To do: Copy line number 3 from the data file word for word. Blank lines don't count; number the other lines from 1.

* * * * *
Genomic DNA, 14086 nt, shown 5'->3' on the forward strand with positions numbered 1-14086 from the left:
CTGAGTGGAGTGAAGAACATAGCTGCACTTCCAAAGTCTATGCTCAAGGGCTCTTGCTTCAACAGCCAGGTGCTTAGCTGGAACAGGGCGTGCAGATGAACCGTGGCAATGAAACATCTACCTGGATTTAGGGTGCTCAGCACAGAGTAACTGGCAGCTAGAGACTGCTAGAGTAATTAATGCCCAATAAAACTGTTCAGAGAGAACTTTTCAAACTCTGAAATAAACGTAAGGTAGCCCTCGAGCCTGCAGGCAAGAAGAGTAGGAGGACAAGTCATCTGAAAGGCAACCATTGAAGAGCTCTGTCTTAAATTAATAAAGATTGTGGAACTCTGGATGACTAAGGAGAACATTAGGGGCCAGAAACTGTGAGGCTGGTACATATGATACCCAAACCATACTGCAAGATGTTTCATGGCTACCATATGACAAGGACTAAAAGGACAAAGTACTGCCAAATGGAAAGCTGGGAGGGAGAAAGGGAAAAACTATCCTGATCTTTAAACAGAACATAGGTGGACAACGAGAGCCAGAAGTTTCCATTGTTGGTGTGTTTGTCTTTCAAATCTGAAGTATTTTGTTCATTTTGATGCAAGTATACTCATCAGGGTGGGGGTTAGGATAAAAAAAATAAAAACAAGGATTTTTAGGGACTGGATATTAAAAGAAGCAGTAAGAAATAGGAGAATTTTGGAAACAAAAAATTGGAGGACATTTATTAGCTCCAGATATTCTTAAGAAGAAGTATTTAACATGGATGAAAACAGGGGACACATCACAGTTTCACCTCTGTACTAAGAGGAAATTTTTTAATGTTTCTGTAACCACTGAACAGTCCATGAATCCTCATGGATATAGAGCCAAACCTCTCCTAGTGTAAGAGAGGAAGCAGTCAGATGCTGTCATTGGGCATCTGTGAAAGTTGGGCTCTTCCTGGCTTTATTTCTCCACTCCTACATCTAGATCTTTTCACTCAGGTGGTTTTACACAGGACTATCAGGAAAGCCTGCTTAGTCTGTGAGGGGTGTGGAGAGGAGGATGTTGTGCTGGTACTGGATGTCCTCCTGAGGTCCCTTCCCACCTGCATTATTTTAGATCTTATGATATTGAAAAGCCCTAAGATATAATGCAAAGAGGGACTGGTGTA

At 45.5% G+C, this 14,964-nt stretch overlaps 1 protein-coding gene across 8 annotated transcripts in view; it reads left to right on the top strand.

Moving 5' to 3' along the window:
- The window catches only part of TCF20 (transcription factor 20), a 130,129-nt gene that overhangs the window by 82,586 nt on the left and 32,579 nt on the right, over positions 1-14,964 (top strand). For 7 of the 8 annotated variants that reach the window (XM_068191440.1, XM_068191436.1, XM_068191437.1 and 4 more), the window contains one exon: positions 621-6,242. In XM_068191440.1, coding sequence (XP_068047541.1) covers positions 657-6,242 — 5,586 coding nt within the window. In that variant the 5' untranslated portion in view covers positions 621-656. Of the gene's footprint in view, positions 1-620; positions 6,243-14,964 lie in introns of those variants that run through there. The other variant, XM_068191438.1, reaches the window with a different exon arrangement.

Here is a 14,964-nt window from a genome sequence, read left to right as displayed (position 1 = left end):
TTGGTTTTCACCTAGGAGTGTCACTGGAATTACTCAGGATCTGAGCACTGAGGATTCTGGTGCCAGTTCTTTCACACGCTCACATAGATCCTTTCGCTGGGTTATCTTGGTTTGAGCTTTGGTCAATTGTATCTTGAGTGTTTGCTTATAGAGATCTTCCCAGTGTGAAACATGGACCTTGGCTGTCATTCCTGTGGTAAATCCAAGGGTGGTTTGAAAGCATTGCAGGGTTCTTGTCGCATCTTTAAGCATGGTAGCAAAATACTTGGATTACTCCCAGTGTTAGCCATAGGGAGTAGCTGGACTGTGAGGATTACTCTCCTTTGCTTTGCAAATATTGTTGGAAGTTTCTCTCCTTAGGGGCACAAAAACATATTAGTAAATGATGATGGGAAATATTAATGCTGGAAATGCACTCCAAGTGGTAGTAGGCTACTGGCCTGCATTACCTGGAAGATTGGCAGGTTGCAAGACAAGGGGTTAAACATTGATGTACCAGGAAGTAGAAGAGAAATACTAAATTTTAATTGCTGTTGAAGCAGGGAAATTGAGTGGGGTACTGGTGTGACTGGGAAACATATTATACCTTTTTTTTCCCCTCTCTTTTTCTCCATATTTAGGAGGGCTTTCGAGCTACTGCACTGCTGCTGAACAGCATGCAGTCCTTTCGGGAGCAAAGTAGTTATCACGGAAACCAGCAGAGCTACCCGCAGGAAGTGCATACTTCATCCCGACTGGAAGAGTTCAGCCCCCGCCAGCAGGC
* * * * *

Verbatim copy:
At 45.5% G+C, this 14,964-nt stretch overlaps 1 protein-coding gene across 8 annotated transcripts in view; it reads left to right on the top strand.